“DO MUNDE si ik reh gaya (I had two sons. Now I have just one),” says Shamsher Singh, fighting back tears as he recollected the pain and anger he felt on the day his son Gurdeep succumbed to drug overdose in February.
“Akalis had planted the tree of drugs, but it has spread more during the present government’s rule,” he adds, seated on a cot in his house in Jhaneri village of Sangrur district.
With 114 last year and 13 in this first quarter of this year — drug overdose deaths continue to rattle Punjab at a worrying rate. From the brother of a councillor, son of a daily wager, kabaddi players — many have fallen prey to the scourge in Punjab.
In the 2017 Vidhan Sabha elections, drugs was one of the major issues. The Shiromani Akali Dal (SAD) went to polls amid sharp criticism from opposition parties over the matter. SAD stood third, winning only 15 seats in the 117-member Vidhan Sabha.
Lok Sabha Elections 2019 | Polling schedule, results date, constituency-wise election results, key candidates
This election however seems different. Except for a passing reference by SAD and its president Sukhbir Singh Badal attacking Chief Minister Amarinder Singh over unkept promises despite taking oath on the Gutka Sahib, the issue of drugs has not been a major talking point during campaigning.
But among families who have lost their loved ones to this menace, the issue is one they cannot forget.
In the centre of Talwandi Sabo, which houses one of the five temporal seats of Sikhs — the Takht Damdama Sahib — Jeevan Khan, a daily wager, talks about the loss of his 23-year-old son Lovepreet Babbu in July last year.
“He managed to get votes due to this, but nothing happened,” says Khan, referring to Amarinder’s pre-poll promise of “breaking the backbone” of the drug racket in four weeks.
“Policemen are themselves hooked to drugs, how will they stop this. Drugs are sold more now as compared to Akali regime. And if someone indulging in drugs is caught, 10 people come to get that person off the hook,” says Khan, seated in his small house, a stone’s throw away from the heritage house of Bhai Dall Singh, who had welcomed the tenth Sikh master Guru Gobind Singh in Talwandi Sabo in 1706.
A photo of Congress candidate Amarinder Singh Raja Warring is pasted on Khan’s door. “Persons hired to put such posters may have pasted one here also. Otherwise, no politicians have so far come to us. They probably fear the questions we will ask,” he says, his other son Yousaf, a Class XII student, by his side. Yousaf refers to the promise to end drugs as a “flop wali gal” (one that flopped)
Nearly 20 km from Talwandi Sabo, in Raman Mandi, Puneet Maheshwari, who is a Congress councilor, is sitting in his shop with Congress flags. On a wall, he is seen in photographs with Warring and Congress president Rahul Gandhi.
Puneet’s brother Kamal Kant Maheshwari died of drug overdose in June last year. Puneet says that Kamal, who died at the age of 24, got hooked to chitta and to wean him off it, his family stopped him from pursuing his undergraduate studies in commerce. Puneet says Kamal had given up drugs after treatment at a de-addiction centre in Malerkotla, but claims he was “forcibly injected” with chitta in Talwandi Sabo by an addict who had met him at the de-addiction centre.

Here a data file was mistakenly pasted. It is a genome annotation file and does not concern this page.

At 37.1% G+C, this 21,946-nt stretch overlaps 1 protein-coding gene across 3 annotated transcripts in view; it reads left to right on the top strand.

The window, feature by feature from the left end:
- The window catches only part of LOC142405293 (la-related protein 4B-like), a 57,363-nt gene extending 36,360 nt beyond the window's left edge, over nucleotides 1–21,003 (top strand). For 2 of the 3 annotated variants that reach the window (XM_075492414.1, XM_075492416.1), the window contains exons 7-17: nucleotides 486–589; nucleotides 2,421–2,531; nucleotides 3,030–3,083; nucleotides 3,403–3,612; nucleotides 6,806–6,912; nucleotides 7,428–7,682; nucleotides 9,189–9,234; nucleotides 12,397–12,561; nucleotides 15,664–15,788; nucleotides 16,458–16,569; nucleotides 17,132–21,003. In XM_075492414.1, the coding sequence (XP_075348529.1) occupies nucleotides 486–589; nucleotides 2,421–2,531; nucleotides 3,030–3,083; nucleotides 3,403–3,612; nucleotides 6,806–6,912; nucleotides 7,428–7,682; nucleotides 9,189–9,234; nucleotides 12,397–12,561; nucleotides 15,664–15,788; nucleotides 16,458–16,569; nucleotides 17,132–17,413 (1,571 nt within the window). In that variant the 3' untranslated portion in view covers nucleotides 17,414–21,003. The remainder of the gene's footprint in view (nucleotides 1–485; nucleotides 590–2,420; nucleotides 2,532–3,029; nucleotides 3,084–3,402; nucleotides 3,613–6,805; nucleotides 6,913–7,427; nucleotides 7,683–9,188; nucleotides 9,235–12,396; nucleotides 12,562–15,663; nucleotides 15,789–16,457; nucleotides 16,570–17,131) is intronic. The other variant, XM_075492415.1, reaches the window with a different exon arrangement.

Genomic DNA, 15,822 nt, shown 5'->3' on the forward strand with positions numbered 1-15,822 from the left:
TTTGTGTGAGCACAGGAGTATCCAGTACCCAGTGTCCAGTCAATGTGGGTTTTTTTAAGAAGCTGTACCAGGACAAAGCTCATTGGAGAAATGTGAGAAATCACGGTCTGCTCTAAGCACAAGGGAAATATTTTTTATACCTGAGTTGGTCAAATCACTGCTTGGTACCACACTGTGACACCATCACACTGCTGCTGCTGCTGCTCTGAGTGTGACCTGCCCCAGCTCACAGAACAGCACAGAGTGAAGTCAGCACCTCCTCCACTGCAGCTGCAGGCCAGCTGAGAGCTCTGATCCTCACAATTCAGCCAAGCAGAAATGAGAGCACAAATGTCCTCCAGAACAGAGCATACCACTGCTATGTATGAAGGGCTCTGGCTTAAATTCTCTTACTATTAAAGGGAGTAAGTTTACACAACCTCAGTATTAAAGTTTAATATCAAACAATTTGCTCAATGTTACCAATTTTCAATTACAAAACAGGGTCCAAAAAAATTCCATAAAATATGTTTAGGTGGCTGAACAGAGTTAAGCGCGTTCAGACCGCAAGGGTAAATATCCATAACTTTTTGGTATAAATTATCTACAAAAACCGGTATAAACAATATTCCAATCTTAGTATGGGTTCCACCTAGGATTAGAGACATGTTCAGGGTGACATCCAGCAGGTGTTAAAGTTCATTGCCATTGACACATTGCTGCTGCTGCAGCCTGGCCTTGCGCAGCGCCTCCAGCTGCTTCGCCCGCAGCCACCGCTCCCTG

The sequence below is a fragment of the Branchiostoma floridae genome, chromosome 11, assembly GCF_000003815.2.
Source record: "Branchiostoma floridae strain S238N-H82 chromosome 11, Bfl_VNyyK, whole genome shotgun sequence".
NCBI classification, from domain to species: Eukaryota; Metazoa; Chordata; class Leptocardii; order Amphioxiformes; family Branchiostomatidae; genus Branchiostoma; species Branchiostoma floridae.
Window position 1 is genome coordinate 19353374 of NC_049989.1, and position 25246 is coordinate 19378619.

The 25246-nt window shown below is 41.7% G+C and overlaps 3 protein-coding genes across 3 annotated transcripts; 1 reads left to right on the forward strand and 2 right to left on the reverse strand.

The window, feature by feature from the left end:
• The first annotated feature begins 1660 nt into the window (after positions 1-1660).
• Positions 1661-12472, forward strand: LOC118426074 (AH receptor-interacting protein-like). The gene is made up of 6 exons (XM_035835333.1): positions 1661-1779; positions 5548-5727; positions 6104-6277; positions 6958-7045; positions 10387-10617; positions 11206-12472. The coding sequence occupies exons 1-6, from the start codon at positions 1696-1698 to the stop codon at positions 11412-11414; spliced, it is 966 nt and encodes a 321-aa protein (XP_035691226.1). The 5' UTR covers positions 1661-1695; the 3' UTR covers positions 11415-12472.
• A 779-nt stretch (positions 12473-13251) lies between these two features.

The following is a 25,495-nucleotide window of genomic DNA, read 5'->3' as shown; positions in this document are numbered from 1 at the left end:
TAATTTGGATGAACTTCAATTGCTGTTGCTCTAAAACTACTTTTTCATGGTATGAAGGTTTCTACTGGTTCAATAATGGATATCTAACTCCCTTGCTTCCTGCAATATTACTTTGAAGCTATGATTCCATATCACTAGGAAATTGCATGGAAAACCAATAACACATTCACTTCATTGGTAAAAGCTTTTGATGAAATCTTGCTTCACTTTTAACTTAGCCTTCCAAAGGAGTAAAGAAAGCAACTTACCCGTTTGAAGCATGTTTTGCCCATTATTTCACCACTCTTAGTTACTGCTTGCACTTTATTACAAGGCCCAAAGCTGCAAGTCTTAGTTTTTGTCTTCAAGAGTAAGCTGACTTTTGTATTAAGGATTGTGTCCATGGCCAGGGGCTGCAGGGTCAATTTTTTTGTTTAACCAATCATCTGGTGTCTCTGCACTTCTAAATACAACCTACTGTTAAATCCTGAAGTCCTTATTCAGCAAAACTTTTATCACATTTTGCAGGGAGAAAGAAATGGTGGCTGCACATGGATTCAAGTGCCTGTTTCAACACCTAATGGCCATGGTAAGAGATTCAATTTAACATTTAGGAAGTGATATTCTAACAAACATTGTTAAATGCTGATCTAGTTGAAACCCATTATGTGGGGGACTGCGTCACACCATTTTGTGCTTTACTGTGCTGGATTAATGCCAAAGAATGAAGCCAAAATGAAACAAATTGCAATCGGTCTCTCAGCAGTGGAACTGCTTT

“The Punjab government alone cannot do anything. Drugs are coming from Haryana. The border is just 7 km from this place,” adds Puneet.
“After my brother’s death, we formed a committee and with the help of local police, launched a crackdown on people involved in drug trade. But now its back to the usual. Police cannot do much. The drug peddlers bring in chitta in small quantities like 1 gram. What will you do if someone is caught with 1 gram? The accused gets bail as it is a very small quantity and starts peddling again,” he says.
In Rupa Heri village in Sangrur district, Avtar Singh points towards the photo of his son, who died of suspected drug overdose in December last year. The photo is surrounded by a number of trophies and awards he won as a kabaddi player. “Balkar was 15 and around 70 kg when he started participating in open kabaddi tournaments,” says Avtar, a marginal farmer in Rupa Heri.
“He had a disturbed marriage life. And he was not living here in the village. I do not know whether he was hooked to drugs or not. I spent a lot on him to make him a good kabaddi player. Those who own much more land could never spend that amount on their children,” says the farmer.
In Jhaneri, a mix of elderly villagers and youth sit at a common point. They are all praise for MP Bhagwant Mann and fervently criticise Prime Minister Narendra Modi. “People have not forgotten demonetisation, which made the common man suffer in bank queues, and the GST which hit small and medium traders. People also see through tactics like surgical strikes. Why do such things happen when there are polls? We have not been able to decipher PM’s ‘Mann ki Baat’ in five years,” says Gurjit Singh, a youth.
Asked about the drugs issue, he says, “This is a issue related to our village so we cannot say anything on this. You can talk to the family.”